In the dungeon, our two heroes await their fate: in the morning the floor—which is made of ice—will melt and they will plunge into a pool of man-eating fish. Without anything better to do, Luigi resorts to having a real-talk with Mario. Turns out, the only reason Luigi still lives with Mario is because he promised their mother that he would look after Mario, because all Mario cared about was money and work.
The next morning, the ice begins to crack, Toad finally decides to check and see what’s taking our heroes so long, and Koopa’s wedding begins. Just as the remaining ice becomes too small to support both Mario Bros., Toad shows up. He manages to trick the dungeon’s guard into eating a poison mushroom, thereby straight up murdering him, and then rushes to the brothers aid.
Mario and company barge into the wedding. Unfortunately, Koopa is able to finish the ceremony while the protagonists are busy fighting through the guards. Just after Hildy says “I do,” Luigi breaks the spell on her via the mushroom powder he obtained in the Cave of No Return. Now the rightful-ish ruler of the kingdom, Koopa takes the crown and uses its power to begin turning Luigi to stone. Mario hefts Luigi’s petrified body and attempts to escape with Toad and Hildy. Just before his petrification completes, Luigi reminds Mario of the story of the genie and the fisherman.
As they escape, there’s a largely pointless confrontation with a pair of chain-chomps and a rather cool implementation of roto-disks. Eventually, the group is chased into an underground chamber…full of magma. Duh.
Our heroes attempt to cross a rickety rope bridge when Koopa finally catches up to them. Mario directs the others to take Luigi and get to safety. Koopa, at first, tries to use illusions to defeat Mario. When that doesn’t work, he uses his magic to pull Mario toward him and deliver a powerful uppercut. Mario is sent flying and only barely manages to grab onto the bridge. With his opponent now dangling precariously above a pool of magma, Koopa approaches to deliver the coup de grace. Just before Koopa cuts the rope Mario is hanging on, Mario remembers the story of the fisherman and the genie. Mario says that even though he may be small, he’ll always be bigger than Koopa. Koopa, of course, uses the crown’s power to grow. Mario continues to egg him on but Koopa becomes wise to Mario’s ploy and begins levitating to avoid destroying the bridge with his weight. That wasn’t Mario’s plan, however: Mario tells King Koopa that his shoe is untied and Koopa reflexively looks down, thus causing the crown that is now many times too small to fit on his head to slip off. Koopa plummets into the magma and everyone (including his former henchmen) rejoice. But suddenly, a giant flaming head emerges from the fire. Mario does the only logical thing in this situation and…tells Koopa that it’s over and he just needs to give it a rest? With one last furious roar, Koopa takes Mario’s advice and finally dies.
Woltan reappears and reveals that he was actually the former king of the Mushroom Kingdom all along. Later, in the field of pipes that will take our heroes home, the King gives a speech congratulating the Mario Bros. and Toad and presents them with medals. He then gives Hildy permission to return to Brooklyn so she can be with Luigi, stating that he will simply remarry and produce another heir to the throne. That’s a…surprisingly practical way of resolving that plot issue. Anyway, after saying their goodbyes, Mario, Luigi, and Hildy all return to Brooklyn.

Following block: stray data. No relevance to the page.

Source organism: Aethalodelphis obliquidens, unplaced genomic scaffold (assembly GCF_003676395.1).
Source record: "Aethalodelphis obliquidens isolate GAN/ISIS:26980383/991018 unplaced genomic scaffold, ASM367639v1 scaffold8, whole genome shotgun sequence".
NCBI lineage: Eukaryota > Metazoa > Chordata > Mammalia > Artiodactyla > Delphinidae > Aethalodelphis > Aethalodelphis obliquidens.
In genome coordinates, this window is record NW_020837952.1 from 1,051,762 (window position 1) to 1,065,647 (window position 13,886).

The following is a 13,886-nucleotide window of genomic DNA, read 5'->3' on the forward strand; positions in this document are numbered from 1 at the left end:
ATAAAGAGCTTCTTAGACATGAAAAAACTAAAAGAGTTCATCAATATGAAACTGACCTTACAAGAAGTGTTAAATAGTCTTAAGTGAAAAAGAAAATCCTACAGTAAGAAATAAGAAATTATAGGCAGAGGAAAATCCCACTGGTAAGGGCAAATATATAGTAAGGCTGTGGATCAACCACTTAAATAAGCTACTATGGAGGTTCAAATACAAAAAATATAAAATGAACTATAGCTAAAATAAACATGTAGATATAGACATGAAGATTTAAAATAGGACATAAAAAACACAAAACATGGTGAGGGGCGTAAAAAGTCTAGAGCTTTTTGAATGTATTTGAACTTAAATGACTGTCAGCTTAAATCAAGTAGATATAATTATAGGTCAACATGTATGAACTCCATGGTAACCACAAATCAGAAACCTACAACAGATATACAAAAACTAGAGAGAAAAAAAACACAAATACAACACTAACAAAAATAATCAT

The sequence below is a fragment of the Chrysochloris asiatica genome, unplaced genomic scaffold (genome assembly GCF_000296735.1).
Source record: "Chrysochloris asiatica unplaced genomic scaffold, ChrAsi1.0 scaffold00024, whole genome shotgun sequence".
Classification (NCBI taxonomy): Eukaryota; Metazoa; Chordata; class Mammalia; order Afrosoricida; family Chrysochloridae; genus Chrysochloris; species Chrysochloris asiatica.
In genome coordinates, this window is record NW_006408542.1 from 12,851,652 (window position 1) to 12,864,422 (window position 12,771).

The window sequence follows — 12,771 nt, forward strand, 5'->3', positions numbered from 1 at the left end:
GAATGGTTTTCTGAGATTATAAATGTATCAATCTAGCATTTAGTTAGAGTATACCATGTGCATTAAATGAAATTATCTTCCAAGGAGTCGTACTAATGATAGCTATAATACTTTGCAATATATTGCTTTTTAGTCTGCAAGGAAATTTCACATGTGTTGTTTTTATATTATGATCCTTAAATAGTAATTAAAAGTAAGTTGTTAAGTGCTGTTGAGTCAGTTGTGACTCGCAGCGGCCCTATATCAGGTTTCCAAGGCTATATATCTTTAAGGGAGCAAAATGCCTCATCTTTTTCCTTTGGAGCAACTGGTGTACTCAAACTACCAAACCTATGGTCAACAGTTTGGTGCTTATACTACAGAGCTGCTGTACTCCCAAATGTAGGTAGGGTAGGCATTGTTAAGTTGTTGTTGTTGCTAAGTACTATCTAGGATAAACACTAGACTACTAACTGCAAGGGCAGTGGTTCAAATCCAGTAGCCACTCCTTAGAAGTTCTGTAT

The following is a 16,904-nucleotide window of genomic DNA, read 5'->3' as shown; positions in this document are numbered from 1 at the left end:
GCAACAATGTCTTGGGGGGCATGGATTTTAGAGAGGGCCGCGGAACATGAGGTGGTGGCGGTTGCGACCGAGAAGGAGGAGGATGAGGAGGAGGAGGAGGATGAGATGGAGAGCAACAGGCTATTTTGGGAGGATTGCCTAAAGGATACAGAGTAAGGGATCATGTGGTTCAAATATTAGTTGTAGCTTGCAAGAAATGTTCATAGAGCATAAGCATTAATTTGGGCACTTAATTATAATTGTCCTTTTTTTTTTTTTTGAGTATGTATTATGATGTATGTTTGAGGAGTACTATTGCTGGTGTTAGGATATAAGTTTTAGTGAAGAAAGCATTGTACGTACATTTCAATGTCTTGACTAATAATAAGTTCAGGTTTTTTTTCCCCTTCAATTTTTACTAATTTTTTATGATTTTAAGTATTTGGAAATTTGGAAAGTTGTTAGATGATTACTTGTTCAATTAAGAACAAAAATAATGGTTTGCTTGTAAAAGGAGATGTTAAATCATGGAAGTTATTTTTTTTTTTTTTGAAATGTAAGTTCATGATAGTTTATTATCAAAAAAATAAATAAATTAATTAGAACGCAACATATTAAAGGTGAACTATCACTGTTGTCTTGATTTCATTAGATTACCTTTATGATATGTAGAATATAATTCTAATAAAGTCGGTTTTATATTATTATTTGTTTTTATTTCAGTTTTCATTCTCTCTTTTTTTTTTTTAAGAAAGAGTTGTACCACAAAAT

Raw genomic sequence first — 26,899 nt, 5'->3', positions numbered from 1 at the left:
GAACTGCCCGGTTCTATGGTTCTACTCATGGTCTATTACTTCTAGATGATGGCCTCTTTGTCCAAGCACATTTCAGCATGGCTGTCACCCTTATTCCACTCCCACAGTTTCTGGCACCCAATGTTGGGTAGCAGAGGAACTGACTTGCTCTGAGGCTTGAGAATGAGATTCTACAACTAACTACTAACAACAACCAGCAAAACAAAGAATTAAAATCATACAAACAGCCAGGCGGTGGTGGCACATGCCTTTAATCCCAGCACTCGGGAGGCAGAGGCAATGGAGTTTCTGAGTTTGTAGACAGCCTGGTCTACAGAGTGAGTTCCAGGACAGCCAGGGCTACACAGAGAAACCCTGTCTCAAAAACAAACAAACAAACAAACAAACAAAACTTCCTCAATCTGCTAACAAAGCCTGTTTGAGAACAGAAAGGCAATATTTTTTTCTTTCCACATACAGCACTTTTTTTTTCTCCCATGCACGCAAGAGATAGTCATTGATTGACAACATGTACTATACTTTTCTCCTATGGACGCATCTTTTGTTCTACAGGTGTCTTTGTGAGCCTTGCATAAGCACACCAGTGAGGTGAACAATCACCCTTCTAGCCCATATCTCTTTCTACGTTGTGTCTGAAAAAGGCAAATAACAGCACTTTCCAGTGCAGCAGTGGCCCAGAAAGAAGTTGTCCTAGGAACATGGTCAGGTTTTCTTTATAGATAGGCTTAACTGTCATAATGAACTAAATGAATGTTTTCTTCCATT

Three months later, the trio are eating dinner at an Italian restaurant. Hildy and Luigi are now married, and Mario is finally out of debt. The newly-wed couple ask Mario if he’s seeing anyone. Just as he starts to explain—while he’s very happy for them—he’s not interested in a relationship for himself, he spies an attractive woman sitting by herself who happens to resemble a bit character who I didn’t bother mentioning before now because she only exists for the sake of this one call back. We see Mario walk up to her and start a conversation through the front window of the restaurant as the camera begins to pull back, revealing the Mario Bros. van whose side now reads “Super Mario Bros.: Ace Plumbers.”
Analysis and Review
So, this story is obviously more faithful to the source material, therefore it’s clearly better, right? Eehhhh…
Okay, first things first, movies are a collaborative effort: they are the end product of many people’s input and passion. For that reason, it’s hard to judge a hypothetical film solely on a script alone. Many factors can influence the quality of a movie: direction, acting, editing, the list goes on and on. So for this reason, I’m judging this assuming the performers never miss a beat, the director has some actual talent, and no scenes were cut for length. With that in mind…
Let’s start with the positives. Some of the jokes are actually really funny. I like that this script has a rather dark sense of humor in places, like having Woltan vaporized with little warning or fanfare. Some of the one-liners are fairly clever (though most are a little cheesy) and—if properly acted and edited—the slapstick could potentially be almost on par with something like Looney Toons or the good seasons of SpongeBob. Over all, many of the jokes have potential, and they do a good job of establishing a wry, yet light-hearted tone.